This thought-provoking collection of new research papers explores the extent of variation among hunting and gathering peoples past and present and the considerable analytical challenges presented by this diversity. This problem is especially important in archaeology, where increasing empirical evidence illustrates ways of life that are not easily encompassed within the range of variation recognised in the contemporary world of surviving hunter-gatherers. Put simply, how do past hunter-gatherers fit into our understanding of hunter-gatherers? Furthermore, given the inevitable archaeological reliance on analogy, it is important to ask whether conceptions of hunter-gatherers based on contemporary societies restrict our comprehension of past diversity and of how this changes over the long term. Discussion of hunter-gatherers shows them to be varied and flexible, but modelling of contemporary hunter-gatherers has not only reduced them into essential categories but has also portrayed them as static and without history. It is often said that the study of hunter-gatherers can provide insight into past forms of social organisation and behaviour; unfortunately too often it has limited our understanding of these societies. In contrast, contributors here explore past hunter-gather diversity over time and space to provide critical perspectives on general models of 'hunter-gatherers' and attempt to provide new perspectives on hunter-gatherer societies from the greater diversity present in the past.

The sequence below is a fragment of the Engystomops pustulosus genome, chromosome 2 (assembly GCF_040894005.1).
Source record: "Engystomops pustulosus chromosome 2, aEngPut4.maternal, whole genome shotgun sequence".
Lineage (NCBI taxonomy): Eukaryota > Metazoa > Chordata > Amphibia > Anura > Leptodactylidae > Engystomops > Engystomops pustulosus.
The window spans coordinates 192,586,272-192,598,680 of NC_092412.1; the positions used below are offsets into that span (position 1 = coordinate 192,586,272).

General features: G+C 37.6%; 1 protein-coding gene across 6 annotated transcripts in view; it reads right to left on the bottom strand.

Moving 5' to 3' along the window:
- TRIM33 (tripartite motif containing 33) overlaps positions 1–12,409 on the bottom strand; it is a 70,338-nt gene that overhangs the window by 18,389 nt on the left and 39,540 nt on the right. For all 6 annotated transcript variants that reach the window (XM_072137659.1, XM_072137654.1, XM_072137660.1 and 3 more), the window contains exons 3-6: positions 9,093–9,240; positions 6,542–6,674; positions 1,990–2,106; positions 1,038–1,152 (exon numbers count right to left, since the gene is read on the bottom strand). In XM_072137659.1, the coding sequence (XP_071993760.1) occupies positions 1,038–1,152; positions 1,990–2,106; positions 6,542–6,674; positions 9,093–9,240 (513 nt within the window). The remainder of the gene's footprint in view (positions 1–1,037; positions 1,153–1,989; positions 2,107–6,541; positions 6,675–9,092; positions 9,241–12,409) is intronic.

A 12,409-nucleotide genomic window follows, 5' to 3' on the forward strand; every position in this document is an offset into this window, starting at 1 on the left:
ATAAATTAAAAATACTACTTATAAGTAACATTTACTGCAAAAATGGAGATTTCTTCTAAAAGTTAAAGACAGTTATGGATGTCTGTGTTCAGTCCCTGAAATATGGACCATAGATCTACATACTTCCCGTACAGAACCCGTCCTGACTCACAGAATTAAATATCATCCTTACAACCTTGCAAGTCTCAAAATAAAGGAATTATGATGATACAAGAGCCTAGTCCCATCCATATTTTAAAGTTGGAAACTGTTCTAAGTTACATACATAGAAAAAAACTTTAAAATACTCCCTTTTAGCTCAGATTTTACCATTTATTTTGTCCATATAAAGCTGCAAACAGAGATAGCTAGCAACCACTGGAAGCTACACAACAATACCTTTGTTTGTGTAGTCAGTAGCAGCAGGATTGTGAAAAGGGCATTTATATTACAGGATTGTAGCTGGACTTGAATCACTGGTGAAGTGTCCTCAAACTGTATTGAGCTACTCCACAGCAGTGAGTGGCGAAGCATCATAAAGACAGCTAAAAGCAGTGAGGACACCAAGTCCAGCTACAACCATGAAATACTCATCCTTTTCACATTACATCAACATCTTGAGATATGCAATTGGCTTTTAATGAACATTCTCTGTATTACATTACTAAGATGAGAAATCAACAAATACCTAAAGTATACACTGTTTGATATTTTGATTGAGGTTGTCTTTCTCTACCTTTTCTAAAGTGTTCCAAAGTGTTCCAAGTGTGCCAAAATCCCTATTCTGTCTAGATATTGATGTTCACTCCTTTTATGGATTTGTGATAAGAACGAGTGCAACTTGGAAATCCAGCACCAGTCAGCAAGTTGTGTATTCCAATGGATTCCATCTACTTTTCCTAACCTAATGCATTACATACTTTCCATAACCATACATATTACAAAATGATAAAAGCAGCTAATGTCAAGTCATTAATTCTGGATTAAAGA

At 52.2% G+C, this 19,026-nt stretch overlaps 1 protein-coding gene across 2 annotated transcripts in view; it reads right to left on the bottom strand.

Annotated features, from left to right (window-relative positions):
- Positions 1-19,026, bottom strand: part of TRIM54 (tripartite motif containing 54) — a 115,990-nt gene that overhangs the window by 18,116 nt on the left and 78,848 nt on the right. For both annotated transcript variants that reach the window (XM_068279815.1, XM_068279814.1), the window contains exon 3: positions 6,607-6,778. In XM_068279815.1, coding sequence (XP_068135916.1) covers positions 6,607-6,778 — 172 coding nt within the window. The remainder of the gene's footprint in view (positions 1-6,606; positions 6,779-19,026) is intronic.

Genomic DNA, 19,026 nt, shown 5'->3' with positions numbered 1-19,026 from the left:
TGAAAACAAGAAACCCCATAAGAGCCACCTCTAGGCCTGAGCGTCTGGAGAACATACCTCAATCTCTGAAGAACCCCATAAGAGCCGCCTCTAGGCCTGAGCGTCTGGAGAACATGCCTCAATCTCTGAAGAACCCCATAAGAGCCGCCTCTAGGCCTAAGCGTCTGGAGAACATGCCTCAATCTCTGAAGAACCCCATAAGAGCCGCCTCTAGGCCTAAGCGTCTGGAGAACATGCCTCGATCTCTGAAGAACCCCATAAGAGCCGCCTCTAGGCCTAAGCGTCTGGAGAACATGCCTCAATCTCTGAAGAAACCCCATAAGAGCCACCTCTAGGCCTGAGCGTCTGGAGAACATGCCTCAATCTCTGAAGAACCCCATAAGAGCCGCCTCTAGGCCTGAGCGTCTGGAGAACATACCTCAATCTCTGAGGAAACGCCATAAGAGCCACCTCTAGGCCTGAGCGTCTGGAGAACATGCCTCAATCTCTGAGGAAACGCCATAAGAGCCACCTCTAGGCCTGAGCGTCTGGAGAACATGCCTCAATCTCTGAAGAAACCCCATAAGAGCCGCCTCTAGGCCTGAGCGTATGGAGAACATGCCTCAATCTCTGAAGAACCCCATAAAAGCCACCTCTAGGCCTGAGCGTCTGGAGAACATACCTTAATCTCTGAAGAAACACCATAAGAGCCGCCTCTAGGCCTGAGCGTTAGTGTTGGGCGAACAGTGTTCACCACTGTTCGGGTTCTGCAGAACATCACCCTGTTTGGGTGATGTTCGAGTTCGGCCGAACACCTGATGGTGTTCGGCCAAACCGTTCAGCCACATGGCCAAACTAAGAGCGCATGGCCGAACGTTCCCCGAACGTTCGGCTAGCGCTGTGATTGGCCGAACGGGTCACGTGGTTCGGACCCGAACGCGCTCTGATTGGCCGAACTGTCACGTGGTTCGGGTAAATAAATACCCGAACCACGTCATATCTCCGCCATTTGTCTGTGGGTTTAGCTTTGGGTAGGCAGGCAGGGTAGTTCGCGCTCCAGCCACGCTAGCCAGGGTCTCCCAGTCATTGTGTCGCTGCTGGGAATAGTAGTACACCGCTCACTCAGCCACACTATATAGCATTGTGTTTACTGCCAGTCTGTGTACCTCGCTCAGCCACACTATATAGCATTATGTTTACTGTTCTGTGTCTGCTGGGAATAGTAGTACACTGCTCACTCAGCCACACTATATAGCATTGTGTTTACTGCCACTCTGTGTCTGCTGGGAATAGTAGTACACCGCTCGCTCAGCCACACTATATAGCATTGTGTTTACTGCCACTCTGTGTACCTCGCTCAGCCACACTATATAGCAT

1 The diversity of hunter-gatherer pasts: an introduction / Bill Finlayson and Graeme Warren
PART 1: PATTERNS OF DIVERSITY AND CHANGE
2 Expanding notions of hunter-gatherer diversity: identifying core organisational principles and practices in Coast Salish societies of the northwest Coast of North America / Colin Grier
3 Conceptualising subsistence in central Africa and the West over the longue durée / Kathryn M. de Luna
4 The end of hunting and gathering / Bill Finlayson
5 Okhotsk and Sushen: history and diversity in Iron Age Maritime hunter-gatherers of northern Japan / Mark J. Hudson
6 Comparative analysis of the development of hunter-fisher-gatherer societies of Tierra Del Fuego and the Northwest Coast of America / Jordi Estévez and Alfredo Prieto
PART 2: DIVERSITY, COMPARISONS AND ANALOGIES
7 Let’s start with our academic past: the abandoned ‘Vienna School’ and our hunter-gatherer pasts / Reinhard Blumauer
8 Experimental ethnoarchaeology: studying hunter-gatherers at the uttermost end of the Earth / Robert Carracedo-Recasens and Albert García-Piquer
9 Strangers in a strange land? Intimate sociality and emergent creativity in Middle Palaeolithic Europe / Penny Spikins, Gail Hitchens and Andy Needham
10 Making the familiar past: northwest European hunter-gatherers, analogies and comparisons / Graeme Warren
11 Hunter-gatherers in sub-tropical Asia: valid and invalid comparisons / Jana Fortier and Paul S. Goldstein
12 Archaeological dimensions of past and present hunter-fisher-gatherer diversity / Paul J. Lane
Bill Finlayson is Director of the Council for British Research in the Levant and works on the early Neolithic of southwest Asia, primarily undertaking fieldwork in southern Jordan at a number of Pre-Pottery Neolithic sites. He has been working to promote southwest Asian Neolithic heritage as an asset for local communities and tourism.
Graeme Warren is a professor in the School of Archaeology, University College Dublin, Ireland, where he has worked since 2002. He is a specialist in the archaeology of hunter-gatherers, with a particular research interest in the Mesolithic of Europe. His major research projects have been in Ireland and Scotland.
"The book provides the reader with a global view of hunter-gatherers, and is an important contribution to our understanding of how prehistoric hunter gatherer societies may have functioned."
– George Nash, Current World Archaeology
"It was with some trepidation, therefore, that I agreed to review this volume [...] I need not have worried. The volume is entirely in the capable hands of archaeologists."
– Clive Gamble, Proceedings of the Prehistoric Society